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Former Vice President Joe Biden, Sen. Bernie Sanders, and Sen. Kamala Harris at the first Democratic presidential debate, Miami, Florida, June 27, 2019. (Photo: Drew Angerer / Getty Images)

Research conducted at the Unit for the Study of Personality in Politics under the direction of Aubrey Immelman, Ph.D., is projecting the winner of the 2020 U.S. presidential election.

The Personal Electability Index (PEI) developed at the unit projects that none of the seven Democratic contenders assessed by the USPP will be able to defeat Donald Trump.

This election-outcome forecast is at variance with a contemporaneous ABC News/Washington Post poll, conducted June 28-July 1, 2019, that shows Trump losing against or statistically tied with the five Democratic front-runners:

Among all adults …, Joe Biden leads Trump by 14 points. But that narrows among the other four Democrats tested against Trump in this poll – an 8-point lead for Kamala Harris, a slight 7 points for Elizabeth Warren, 6 for Bernie Sanders and 4 for Pete Buttigieg. The latter two don’t reach statistical significance.

Among registered voters, moreover, Biden still leads, by 10 points, but the other races all tighten to virtual or actual dead heats – Trump a non-significant -2 points against Harris, -1 against Sanders and exactly tied with Warren and Buttigieg.

The PEI (derived from Millon Inventory of Diagnostic Criteria scale scores) has accurately predicted, before Super Tuesday, the outcome of every presidential election since 1996.

The PEI heuristic model employs candidate personality traits, as publicly perceived, to predict which contender will resonate most favorably with independent and unaffiliated voters who base their voting choice primarily on the candidate’s personal qualities as publicly displayed rather than on party-political affiliation or allegiance.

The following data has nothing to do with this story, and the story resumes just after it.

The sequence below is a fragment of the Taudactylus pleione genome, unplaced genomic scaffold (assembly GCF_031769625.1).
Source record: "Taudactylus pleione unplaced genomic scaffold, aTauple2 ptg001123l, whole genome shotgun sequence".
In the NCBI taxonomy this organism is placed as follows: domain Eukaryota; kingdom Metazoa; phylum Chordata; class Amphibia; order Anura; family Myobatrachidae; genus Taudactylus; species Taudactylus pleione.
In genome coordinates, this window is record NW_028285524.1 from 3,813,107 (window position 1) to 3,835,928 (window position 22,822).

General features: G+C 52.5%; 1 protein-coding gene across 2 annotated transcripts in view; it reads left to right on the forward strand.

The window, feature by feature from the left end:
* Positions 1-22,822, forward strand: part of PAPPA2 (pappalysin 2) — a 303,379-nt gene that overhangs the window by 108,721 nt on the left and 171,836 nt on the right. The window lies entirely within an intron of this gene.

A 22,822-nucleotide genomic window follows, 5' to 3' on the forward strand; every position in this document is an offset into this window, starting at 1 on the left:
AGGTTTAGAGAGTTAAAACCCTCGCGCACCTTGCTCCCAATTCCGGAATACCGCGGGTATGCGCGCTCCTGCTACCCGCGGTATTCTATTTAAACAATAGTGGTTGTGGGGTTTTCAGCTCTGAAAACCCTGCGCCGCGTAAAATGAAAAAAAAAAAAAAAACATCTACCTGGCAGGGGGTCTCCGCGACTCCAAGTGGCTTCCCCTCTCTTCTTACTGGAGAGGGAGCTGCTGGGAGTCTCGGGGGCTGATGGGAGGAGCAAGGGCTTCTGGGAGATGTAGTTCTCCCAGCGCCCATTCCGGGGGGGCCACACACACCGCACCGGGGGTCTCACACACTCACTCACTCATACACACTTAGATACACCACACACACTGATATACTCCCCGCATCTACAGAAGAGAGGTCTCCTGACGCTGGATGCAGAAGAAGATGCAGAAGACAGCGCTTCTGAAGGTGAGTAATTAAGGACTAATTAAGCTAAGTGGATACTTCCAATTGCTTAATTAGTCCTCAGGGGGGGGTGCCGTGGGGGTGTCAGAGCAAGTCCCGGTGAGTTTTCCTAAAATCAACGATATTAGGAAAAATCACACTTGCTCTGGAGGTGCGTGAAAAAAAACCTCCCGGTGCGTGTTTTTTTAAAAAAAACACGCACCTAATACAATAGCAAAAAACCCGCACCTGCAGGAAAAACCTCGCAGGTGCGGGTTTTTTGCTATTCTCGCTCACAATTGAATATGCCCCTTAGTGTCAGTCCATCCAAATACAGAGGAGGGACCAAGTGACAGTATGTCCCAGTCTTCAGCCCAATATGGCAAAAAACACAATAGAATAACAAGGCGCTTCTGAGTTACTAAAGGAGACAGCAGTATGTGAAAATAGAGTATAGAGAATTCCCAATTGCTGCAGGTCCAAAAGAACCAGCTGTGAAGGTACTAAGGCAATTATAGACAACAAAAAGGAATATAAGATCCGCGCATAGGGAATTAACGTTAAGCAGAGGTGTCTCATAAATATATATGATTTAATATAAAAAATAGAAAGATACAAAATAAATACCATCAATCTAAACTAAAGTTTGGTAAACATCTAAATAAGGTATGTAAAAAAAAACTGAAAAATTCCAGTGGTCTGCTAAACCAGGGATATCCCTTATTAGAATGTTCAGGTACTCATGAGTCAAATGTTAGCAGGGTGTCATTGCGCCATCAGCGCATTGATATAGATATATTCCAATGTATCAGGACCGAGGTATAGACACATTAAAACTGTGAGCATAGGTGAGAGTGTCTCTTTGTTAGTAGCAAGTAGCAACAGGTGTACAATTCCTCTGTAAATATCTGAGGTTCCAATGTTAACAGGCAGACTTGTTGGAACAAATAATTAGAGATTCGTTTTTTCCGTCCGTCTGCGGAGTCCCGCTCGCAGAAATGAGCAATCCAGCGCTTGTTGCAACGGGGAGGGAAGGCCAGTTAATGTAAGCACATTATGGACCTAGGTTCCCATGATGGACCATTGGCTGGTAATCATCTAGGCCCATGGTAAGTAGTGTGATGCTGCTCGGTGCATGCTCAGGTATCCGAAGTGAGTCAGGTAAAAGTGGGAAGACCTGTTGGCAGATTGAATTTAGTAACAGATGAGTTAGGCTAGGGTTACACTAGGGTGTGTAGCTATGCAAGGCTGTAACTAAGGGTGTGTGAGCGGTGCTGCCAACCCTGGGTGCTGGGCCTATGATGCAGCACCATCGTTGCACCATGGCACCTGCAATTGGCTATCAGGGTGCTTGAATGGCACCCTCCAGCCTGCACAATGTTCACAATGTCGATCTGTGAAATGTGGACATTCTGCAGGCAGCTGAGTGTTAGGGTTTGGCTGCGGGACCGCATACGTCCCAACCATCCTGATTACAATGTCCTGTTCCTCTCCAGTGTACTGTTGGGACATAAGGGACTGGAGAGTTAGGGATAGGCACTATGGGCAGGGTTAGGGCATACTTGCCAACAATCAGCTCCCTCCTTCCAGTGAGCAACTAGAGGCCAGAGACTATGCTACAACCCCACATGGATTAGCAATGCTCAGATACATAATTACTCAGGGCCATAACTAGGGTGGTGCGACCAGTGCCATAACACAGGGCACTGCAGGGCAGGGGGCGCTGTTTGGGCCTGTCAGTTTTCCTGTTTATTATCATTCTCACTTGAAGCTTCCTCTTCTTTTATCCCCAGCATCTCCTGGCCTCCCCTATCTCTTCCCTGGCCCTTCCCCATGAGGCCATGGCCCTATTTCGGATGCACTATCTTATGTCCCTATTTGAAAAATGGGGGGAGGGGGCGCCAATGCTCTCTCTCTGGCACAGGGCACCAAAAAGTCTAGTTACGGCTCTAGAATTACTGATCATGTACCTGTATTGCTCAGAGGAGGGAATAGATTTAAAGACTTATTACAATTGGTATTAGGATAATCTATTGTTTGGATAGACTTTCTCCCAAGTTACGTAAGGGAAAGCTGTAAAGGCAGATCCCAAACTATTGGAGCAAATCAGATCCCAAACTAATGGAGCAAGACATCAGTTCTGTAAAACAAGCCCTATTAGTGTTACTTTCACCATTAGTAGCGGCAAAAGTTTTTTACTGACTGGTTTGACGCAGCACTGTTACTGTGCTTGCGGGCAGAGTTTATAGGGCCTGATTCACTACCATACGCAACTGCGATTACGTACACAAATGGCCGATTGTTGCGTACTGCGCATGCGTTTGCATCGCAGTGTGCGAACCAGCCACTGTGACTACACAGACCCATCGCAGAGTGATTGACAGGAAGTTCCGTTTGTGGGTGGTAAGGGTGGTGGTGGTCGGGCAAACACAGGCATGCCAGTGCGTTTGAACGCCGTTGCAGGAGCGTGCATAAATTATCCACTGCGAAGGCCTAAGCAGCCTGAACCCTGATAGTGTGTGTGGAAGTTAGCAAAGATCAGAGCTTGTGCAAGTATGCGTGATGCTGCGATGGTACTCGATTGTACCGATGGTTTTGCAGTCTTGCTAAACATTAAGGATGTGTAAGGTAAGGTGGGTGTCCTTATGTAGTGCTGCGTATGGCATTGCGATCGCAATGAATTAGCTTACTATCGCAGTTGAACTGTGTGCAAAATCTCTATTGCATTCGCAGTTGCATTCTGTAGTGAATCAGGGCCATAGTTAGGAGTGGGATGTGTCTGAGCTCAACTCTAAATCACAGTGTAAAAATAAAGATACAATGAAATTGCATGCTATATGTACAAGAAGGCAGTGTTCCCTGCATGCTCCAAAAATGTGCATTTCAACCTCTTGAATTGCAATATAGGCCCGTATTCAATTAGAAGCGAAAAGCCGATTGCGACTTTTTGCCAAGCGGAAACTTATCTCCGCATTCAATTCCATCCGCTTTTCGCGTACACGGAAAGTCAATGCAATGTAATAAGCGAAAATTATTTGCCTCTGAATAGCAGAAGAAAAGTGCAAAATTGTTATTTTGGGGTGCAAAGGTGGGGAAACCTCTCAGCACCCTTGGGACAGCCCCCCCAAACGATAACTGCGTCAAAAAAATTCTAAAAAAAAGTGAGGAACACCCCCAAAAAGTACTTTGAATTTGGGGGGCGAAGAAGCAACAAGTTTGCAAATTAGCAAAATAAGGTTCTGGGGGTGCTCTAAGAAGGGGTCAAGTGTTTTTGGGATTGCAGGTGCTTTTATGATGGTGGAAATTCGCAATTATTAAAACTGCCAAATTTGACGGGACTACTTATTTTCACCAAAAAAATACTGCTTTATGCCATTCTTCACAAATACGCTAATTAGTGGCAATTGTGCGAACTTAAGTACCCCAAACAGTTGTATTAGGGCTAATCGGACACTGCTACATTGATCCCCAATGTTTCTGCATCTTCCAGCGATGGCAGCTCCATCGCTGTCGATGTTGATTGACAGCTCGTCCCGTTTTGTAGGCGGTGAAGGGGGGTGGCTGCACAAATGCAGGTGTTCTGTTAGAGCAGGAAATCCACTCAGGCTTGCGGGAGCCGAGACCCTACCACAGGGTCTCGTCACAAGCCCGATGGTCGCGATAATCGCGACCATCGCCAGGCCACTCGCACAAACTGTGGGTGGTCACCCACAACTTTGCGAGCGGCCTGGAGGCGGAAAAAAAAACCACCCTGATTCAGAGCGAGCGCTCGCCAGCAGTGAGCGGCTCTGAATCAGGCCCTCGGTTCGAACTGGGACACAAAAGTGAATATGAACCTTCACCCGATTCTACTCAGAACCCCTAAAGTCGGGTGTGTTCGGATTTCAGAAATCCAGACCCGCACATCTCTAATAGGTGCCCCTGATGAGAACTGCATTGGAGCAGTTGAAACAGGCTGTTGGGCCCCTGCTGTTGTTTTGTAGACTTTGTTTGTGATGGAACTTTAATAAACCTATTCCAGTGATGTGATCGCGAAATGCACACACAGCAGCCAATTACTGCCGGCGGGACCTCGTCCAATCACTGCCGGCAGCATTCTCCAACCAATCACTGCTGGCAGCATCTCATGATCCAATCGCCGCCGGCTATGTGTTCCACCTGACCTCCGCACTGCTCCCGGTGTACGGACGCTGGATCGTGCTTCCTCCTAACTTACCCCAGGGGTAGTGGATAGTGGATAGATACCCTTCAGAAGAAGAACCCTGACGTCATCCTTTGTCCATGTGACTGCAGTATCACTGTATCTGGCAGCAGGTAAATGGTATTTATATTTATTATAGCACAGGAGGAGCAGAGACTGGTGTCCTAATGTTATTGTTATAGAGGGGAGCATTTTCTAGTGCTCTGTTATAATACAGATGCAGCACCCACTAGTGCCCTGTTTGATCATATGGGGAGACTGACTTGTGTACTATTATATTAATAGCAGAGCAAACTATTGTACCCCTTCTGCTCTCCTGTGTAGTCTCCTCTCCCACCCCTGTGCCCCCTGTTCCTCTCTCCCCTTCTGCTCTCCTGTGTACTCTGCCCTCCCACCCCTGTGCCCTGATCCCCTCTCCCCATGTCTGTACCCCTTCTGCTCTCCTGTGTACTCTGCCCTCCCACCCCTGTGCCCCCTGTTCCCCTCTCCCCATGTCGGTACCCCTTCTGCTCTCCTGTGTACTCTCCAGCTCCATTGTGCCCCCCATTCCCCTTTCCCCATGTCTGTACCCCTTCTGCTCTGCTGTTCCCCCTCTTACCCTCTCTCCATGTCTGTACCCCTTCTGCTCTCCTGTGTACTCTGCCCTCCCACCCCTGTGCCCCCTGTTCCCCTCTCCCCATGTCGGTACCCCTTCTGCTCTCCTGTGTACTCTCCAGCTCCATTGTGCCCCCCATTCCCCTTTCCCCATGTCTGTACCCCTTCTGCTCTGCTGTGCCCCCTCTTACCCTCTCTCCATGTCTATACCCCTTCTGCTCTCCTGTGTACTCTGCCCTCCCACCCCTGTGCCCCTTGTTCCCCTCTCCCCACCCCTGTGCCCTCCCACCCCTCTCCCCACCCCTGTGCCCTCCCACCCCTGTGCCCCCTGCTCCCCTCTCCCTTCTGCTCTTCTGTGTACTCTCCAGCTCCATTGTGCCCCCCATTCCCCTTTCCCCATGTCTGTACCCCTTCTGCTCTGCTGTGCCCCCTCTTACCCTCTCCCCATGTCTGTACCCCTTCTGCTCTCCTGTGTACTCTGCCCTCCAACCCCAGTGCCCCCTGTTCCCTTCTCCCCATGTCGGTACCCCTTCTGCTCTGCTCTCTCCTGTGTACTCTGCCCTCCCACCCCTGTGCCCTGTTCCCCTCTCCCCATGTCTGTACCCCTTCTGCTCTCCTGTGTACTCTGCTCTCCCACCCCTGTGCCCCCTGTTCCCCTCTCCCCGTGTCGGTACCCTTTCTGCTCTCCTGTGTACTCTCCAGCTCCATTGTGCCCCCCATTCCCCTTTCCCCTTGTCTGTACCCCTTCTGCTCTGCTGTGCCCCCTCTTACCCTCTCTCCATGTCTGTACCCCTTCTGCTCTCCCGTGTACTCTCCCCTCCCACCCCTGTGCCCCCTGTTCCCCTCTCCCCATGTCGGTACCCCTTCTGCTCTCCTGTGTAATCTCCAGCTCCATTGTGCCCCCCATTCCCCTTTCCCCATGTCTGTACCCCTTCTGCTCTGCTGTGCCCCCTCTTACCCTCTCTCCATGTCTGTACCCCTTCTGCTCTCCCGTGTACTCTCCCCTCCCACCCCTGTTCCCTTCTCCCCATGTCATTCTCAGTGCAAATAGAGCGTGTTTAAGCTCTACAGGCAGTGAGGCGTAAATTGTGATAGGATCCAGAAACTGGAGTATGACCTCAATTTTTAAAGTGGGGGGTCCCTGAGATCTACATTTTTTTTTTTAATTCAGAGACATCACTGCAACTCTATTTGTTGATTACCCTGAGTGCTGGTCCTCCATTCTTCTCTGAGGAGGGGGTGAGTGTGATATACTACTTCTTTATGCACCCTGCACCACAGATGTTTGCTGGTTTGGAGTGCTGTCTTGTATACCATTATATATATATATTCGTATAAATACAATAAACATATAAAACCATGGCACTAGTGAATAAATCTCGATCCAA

The PEI model’s predictive utility in recent presidential election cycles appears to derive from the practically even division of the nation into reliably Republican and Democratic voting blocks, essentially yielding the balance of power to politically independent and unaffiliated voters comprising as much as one-third of the electorate.

Research on the psychology of politics conducted at the USPP reveals that voters respond favorably to candidates who are outgoing (extraverted), self-confident (productively narcissistic), and dominant; and negatively to candidates who are introverted and overly conscientious.

First, extraversion (Scale 3: Outgoing) conveys energy, drive, and charisma; the candidate passes the so-called “beer test.”

Second, self-confident, adaptive narcissism (Scale 2: Ambitious) is publicly perceived as leadership competency; legitimately or not, confidence conveys competence.

Third, social dominance (Scale 1A: Dominant) is publicly perceived as signifying strong leadership; governing requires cooperation and compromise, but campaigns reward fighters.

Fourth, introversion (Scale 8: Retiring) conveys low energy, a lack of drive, and the absence of charisma; the candidate fails the “beer test.”